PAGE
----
Feeds

NASA 'scope captures ferocious gamma ray burst

Energy of 9,000 ordinary supernovae

5 things you didn’t know about cloud backup

NASA's Fermi Gamma-ray Space Telescope's has captured a hi-res image of a gamma-ray burst boasting "the greatest total energy, the fastest motions and the highest-energy initial emissions ever seen".

The explosion, known to its chums as GRB 080916C, was detected on 15 September last year in the constellation Carina at a distance of 12.2 billion light-years from Earth. It was captured by Fermi's Large Area Telescope (LAT) and the GLAST Burst Monitor (GBM) which between them recorded "the blast's initial, or prompt, gamma-ray emission from energies between 3,000 to more than 5 billion times that of visible light".

NASA's Swift satellite subsequently deployed its UltraViolet/Optical and X-ray telescopes to provide this image of the explosion's X-ray afterglow:

GRB 080916C's X-ray afterglow. Pic: NASA

Peter Michelson, the principal investigator on Fermi's Large Area Telescope, enthused: "We were waiting for this one. Burst emissions at these energies are still poorly understood, and Fermi is giving us the tools to understand them."

To put the scale of the burst in prespective, NASA says it "exceeded the power of approximately 9,000 ordinary supernovae, if the energy was emitted equally in all directions". The agency explains that this is "a standard way for astronomers to compare events even though gamma-ray bursts emit most of their energy in tight jets".

Scientists used the event's distance and Fermi readings to calculate "the slowest speeds possible for material emitting the prompt gamma rays" - a figure of 99.9999 per cent of the speed of light. The burst's "tremendous power and speed make it the most extreme recorded to date", NASA notes.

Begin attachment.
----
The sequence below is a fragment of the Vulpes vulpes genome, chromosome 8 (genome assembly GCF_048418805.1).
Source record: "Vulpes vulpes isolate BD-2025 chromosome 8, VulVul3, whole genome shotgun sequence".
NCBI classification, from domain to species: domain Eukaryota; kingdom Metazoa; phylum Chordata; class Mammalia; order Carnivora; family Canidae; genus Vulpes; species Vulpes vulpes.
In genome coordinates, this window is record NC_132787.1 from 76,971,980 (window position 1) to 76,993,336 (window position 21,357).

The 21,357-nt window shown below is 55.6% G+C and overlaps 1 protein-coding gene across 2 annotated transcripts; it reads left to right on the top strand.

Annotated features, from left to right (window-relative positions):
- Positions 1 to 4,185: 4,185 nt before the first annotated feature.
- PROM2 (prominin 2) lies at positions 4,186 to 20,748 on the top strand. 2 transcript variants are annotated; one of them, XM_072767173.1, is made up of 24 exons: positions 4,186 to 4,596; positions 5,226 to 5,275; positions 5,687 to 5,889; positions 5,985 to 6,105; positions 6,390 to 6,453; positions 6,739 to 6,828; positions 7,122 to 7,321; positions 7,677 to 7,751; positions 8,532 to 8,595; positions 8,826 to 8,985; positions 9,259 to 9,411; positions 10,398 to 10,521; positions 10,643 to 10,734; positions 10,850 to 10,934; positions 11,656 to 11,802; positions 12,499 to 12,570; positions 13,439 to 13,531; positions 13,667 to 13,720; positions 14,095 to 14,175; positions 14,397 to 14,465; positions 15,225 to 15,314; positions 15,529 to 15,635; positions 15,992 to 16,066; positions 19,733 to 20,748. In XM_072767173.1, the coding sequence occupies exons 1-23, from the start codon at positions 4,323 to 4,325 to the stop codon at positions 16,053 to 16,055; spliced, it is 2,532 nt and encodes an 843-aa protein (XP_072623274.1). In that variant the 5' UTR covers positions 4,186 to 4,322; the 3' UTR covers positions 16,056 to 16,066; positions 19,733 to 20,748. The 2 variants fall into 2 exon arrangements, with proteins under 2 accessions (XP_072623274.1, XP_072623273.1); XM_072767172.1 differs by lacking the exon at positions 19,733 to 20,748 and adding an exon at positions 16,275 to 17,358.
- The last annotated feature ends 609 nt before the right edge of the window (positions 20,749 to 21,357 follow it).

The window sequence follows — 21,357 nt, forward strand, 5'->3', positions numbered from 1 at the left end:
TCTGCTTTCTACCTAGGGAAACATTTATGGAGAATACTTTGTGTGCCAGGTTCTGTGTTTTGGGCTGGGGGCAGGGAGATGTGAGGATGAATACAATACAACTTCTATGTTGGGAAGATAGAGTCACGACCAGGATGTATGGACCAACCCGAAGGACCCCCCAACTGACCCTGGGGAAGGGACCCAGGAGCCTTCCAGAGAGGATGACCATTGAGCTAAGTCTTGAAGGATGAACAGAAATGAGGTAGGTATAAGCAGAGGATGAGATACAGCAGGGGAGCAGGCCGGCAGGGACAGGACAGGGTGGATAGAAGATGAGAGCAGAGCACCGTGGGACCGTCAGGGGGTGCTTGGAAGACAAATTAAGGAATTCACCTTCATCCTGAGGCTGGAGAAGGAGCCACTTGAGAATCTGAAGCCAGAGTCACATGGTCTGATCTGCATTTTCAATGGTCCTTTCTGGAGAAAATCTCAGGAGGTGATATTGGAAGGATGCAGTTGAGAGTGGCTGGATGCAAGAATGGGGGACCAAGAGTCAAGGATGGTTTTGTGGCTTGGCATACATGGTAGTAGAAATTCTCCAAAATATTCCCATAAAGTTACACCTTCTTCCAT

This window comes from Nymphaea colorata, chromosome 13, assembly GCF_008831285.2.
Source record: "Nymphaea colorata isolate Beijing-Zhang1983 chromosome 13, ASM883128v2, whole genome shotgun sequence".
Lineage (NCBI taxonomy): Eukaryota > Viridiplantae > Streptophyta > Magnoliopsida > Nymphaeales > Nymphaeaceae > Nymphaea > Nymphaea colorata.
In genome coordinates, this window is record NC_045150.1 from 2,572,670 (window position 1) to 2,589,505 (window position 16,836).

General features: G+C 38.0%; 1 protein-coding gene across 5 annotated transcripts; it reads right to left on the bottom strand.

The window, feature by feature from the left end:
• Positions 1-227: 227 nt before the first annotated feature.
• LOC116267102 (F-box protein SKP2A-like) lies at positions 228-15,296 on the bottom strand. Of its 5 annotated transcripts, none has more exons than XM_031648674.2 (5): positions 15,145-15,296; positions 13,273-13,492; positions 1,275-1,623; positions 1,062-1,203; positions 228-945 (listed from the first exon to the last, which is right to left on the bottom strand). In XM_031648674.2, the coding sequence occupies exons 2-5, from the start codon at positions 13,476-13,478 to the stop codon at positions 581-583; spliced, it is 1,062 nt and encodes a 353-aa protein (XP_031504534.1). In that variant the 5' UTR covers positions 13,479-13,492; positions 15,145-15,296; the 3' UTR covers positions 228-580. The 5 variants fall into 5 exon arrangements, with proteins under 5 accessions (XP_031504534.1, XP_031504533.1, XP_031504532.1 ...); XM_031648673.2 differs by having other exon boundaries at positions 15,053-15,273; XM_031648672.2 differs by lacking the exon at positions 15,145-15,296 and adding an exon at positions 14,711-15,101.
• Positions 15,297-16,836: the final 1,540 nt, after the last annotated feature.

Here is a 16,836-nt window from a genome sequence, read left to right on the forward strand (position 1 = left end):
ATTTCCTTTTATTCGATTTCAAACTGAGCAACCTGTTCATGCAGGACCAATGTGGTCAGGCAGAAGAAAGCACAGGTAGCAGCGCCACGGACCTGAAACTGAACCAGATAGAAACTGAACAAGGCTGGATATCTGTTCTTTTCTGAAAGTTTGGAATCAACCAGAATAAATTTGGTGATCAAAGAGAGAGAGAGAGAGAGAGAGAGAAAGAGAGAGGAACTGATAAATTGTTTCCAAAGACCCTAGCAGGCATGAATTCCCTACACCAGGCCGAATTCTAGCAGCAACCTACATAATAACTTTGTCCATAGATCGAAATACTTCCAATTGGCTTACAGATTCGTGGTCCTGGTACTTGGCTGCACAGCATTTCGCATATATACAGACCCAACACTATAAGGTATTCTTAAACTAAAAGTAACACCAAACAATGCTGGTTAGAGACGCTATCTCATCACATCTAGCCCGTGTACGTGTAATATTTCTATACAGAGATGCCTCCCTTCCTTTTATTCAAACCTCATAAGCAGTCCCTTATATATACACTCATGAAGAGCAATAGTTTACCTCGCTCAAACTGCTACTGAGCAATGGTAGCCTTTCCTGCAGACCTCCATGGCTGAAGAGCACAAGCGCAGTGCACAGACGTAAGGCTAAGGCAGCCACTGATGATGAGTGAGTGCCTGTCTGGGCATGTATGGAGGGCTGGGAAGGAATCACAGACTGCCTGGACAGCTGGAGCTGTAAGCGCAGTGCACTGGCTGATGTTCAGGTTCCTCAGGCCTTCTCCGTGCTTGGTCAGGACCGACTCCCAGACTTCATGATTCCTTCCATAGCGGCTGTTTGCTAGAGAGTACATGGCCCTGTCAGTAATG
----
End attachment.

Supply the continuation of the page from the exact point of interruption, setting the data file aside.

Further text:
Fermi's oberservation are helping scientists understand exactly what provokes these massive outpouring of energy. NASA explains that "most occur when exotic massive stars run out of nuclear fuel", provoking the core to collapse into a black hole.

As the star crumples inwards, jets of material are ejected into space at high speed - "powered by processes not yet fully understood". The afterglow effect is caused by the jets interacting with gas previously shed by the star, NASA notes.

There's more on the event, including info on further observations by the Gamma-Ray Burst Optical/Near-Infrared Detector on the 2.2-meter telescope at the European Southern Observatory in La Silla, Chile, right here. ®

Boost IT visibility and business value

More from The Register

next story
Our LOHAN spaceplane ballocket Kickstarter climbs through £8000
Through 25 per cent but more is needed: Get your UNIQUE rewards!
Cutting cancer rates: Data, models and a happy ending?
How surgery might be making cancer prognoses worse
Boffins ID freakish spine-smothered prehistoric critter: The CLAW gave it away
Bizarre-looking creature actually related to velvet worms
CRR-CRRRK, beep, beep: Mars space truck backs out of slippery sand trap
Curiosity finds new drilling target after course correction
SpaceX prototype rocket EXPLODES over Texas. 'Tricky' biz, says Elon Musk
No injuries or near injuries. Flight stayed in designated area
Brit balloon bod Bodnar overflies North Pole
B-64 amateur ultralight payload approaching second circumnavigation
prev story

Whitepapers

Implementing global e-invoicing with guaranteed legal certainty
Explaining the role local tax compliance plays in successful supply chain management and e-business and how leading global brands are addressing this.
Endpoint data privacy in the cloud is easier than you think
Innovations in encryption and storage resolve issues of data privacy and key requirements for companies to look for in a solution.
Scale data protection with your virtual environment
To scale at the rate of virtualization growth, data protection solutions need to adopt new capabilities and simplify current features.
Boost IT visibility and business value
How building a great service catalog relieves pressure points and demonstrates the value of IT service management.
High Performance for All
While HPC is not new, it has traditionally been seen as a specialist area – is it now geared up to meet more mainstream requirements?